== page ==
King's Indian Health Service Language Included in Interior Appropriations Bill
Bill Text Encourages IHS to work directly with Sioux City’s “Siouxland Human Investment Partnership”
Washington, D.C.- Congressman Steve King releases this video of remarks he delivered on the floor of the House of Representatives today. In his remarks, King announces that he has successfully placed language in the House Interior Appropriations component of HR 3055 that formally recognizes the Siouxland Human Investment Partnership (SHIP) as a nonprofit organization that the Indian Health Service (IHS) should work with "whenever possible and within Service authority." In addition to the language referencing SHIP, King also highlighted the inclusion of $2,000,000 in grant funding for drug and alcohol treatment services for Native Americans that may be applied for by SHIP to continue work on the “Hope Street” project in Sioux City.
To watch Congressman King’s remarks, please click the image or click this link.
“But the foundational language that I appreciate being in here so much says: ‘The Committee recognizes nonprofit organizations such as the Siouxland Human Investment Partnership that help American Indians in urban areas outside of the Urban Indian Health Program, and encourages the Service to offer technical assistance to such organizations whenever possible and within Service authority.’ I very much appreciate that language.”
“There’s additional language that sets aside ‘$2,000,000 available for 11 grants or contracts with public or private institutions services to provide alcohol or drug treatment services to Indians, including alcohol detoxification services.’ We are in the process of building what we are calling ‘Hope Street’ which is going to be a location that allows them to go directly to that facility for that kind of help.”
In concluding his remarks, King also took time to honor Mr. Frank LaMere. Mr LaMere recently passed away after having spent most of his life serving as an advocate for Native American causes throughout the Midwest. Restoring IHS services had long been one of Mr. LaMere's priorities. King and LaMere collaborated on the language that was submitted for consideration.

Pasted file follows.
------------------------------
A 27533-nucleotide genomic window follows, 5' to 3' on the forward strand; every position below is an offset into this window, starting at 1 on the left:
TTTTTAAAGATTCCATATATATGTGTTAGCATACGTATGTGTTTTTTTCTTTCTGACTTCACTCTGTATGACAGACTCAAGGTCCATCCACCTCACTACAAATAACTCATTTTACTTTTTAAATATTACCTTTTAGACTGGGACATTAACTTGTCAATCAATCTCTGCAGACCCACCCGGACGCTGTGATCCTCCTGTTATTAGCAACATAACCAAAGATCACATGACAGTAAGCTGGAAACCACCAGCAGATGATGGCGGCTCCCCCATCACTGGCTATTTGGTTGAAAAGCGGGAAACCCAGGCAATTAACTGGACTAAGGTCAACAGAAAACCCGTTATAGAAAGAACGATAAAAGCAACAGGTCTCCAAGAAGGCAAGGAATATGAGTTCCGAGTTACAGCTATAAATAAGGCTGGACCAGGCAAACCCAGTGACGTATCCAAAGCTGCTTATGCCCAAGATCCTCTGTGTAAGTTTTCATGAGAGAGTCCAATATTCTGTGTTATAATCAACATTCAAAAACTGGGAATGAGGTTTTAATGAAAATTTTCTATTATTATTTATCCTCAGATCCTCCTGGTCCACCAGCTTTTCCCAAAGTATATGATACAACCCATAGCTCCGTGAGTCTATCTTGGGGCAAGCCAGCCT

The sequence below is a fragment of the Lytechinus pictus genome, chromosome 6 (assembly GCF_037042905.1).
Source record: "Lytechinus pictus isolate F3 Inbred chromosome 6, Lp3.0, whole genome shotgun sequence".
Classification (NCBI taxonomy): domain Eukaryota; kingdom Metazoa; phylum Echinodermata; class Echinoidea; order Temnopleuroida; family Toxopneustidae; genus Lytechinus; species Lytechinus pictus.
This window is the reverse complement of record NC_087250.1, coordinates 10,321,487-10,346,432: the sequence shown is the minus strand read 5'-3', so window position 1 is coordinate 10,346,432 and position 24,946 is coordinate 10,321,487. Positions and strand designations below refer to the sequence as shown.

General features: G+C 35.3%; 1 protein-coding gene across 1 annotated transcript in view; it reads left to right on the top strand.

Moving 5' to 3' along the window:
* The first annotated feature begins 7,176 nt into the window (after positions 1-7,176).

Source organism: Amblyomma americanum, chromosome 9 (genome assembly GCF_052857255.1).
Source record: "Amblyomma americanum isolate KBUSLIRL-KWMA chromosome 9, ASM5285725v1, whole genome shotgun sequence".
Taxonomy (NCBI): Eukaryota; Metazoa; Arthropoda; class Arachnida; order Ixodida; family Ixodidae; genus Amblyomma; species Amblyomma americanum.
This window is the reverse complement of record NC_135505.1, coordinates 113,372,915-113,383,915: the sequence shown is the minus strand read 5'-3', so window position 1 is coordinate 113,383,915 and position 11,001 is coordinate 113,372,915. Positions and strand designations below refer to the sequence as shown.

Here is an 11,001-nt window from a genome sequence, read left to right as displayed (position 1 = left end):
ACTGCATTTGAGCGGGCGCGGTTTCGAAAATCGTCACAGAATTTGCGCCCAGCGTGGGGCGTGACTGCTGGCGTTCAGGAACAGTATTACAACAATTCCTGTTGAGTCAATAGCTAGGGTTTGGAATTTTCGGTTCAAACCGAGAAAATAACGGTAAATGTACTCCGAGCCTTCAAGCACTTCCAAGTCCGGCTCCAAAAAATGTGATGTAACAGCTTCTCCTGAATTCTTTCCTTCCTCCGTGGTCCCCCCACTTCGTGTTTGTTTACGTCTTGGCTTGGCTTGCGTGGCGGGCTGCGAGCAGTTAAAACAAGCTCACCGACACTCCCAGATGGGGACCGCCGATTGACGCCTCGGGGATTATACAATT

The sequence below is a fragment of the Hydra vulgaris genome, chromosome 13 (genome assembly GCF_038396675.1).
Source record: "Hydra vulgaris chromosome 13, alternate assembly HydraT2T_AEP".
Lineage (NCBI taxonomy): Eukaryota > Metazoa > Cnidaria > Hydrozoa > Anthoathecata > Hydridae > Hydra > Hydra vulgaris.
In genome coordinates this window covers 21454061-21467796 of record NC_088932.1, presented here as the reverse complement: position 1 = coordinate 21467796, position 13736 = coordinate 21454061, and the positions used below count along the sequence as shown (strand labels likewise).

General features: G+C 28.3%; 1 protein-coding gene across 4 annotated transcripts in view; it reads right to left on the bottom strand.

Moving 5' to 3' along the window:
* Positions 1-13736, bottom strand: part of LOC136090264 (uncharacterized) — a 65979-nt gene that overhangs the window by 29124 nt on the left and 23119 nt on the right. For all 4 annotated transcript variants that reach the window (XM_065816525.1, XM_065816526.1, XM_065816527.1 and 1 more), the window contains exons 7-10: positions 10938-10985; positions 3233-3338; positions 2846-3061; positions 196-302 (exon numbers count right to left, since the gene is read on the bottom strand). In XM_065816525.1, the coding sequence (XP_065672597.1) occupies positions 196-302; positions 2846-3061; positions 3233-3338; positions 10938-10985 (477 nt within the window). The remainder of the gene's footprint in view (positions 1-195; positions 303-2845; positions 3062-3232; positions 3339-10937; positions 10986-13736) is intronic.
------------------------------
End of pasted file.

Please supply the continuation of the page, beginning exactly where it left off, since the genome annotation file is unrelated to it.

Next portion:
“I wanted to conclude with this. The lead on this effort has been Mr. Frank LaMere. He has been a statesman for the Winnebago for years, and, also, for Native Americans in a broader sense especially in the upper Midwest. He tragically passed away two days ago. His funeral is today. He worked on these projects for a lifetime and it’s very fitting that we take action on one of his initiatives here in this Congress today. And I am hopeful that we will be able to take up HR 184 which also transfers the land back to the Winnebago that they should rightfully have.”
HR 184 is legislation that has been introduced by Congressman King that seeks to return land to the Winnebago Tribe of Nebraska that was wrongfully condemned by the Army Corps of Engineers.
13 years ago, the Indian Health Service stopped funding an alcohol and drug treatment center in Sioux City. King's language opens the door to the return of IHS grant funding for addiction treatment programs in Sioux City, including drug and alcohol detox efforts coordinated by SHIP. If enacted into law, King’s language will allow SHIP, and other nonprofit organizations, to partner with the IHS to better serve Native American populations in urban areas like Sioux City.